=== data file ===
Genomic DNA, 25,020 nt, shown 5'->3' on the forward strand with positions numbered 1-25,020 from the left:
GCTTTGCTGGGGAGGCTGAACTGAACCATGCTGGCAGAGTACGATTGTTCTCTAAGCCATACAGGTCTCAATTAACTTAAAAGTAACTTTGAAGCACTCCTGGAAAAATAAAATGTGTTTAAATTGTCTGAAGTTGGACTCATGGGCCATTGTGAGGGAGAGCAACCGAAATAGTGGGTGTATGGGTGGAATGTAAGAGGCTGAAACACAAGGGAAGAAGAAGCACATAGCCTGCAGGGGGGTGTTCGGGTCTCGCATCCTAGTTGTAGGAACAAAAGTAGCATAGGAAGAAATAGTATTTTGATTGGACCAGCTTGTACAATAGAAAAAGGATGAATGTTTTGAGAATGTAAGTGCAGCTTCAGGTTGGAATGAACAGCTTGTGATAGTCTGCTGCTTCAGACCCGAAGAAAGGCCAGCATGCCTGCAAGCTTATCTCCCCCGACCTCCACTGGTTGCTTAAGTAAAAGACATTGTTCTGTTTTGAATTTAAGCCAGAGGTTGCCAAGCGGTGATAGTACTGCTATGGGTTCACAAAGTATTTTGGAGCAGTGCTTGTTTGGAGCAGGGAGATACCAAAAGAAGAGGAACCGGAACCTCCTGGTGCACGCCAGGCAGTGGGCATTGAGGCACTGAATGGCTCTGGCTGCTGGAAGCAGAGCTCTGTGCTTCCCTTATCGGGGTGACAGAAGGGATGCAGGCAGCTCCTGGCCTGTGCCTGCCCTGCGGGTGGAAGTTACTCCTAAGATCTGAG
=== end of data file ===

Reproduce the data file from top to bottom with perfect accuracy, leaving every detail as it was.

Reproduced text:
Genomic DNA, 25,020 nt, shown 5'->3' on the forward strand with positions numbered 1-25,020 from the left:
GCTTTGCTGGGGAGGCTGAACTGAACCATGCTGGCAGAGTACGATTGTTCTCTAAGCCATACAGGTCTCAATTAACTTAAAAGTAACTTTGAAGCACTCCTGGAAAAATAAAATGTGTTTAAATTGTCTGAAGTTGGACTCATGGGCCATTGTGAGGGAGAGCAACCGAAATAGTGGGTGTATGGGTGGAATGTAAGAGGCTGAAACACAAGGGAAGAAGAAGCACATAGCCTGCAGGGGGGTGTTCGGGTCTCGCATCCTAGTTGTAGGAACAAAAGTAGCATAGGAAGAAATAGTATTTTGATTGGACCAGCTTGTACAATAGAAAAAGGATGAATGTTTTGAGAATGTAAGTGCAGCTTCAGGTTGGAATGAACAGCTTGTGATAGTCTGCTGCTTCAGACCCGAAGAAAGGCCAGCATGCCTGCAAGCTTATCTCCCCCGACCTCCACTGGTTGCTTAAGTAAAAGACATTGTTCTGTTTTGAATTTAAGCCAGAGGTTGCCAAGCGGTGATAGTACTGCTATGGGTTCACAAAGTATTTTGGAGCAGTGCTTGTTTGGAGCAGGGAGATACCAAAAGAAGAGGAACCGGAACCTCCTGGTGCACGCCAGGCAGTGGGCATTGAGGCACTGAATGGCTCTGGCTGCTGGAAGCAGAGCTCTGTGCTTCCCTTATCGGGGTGACAGAAGGGATGCAGGCAGCTCCTGGCCTGTGCCTGCCCTGCGGGTGGAAGTTACTCCTAAGATCTGAG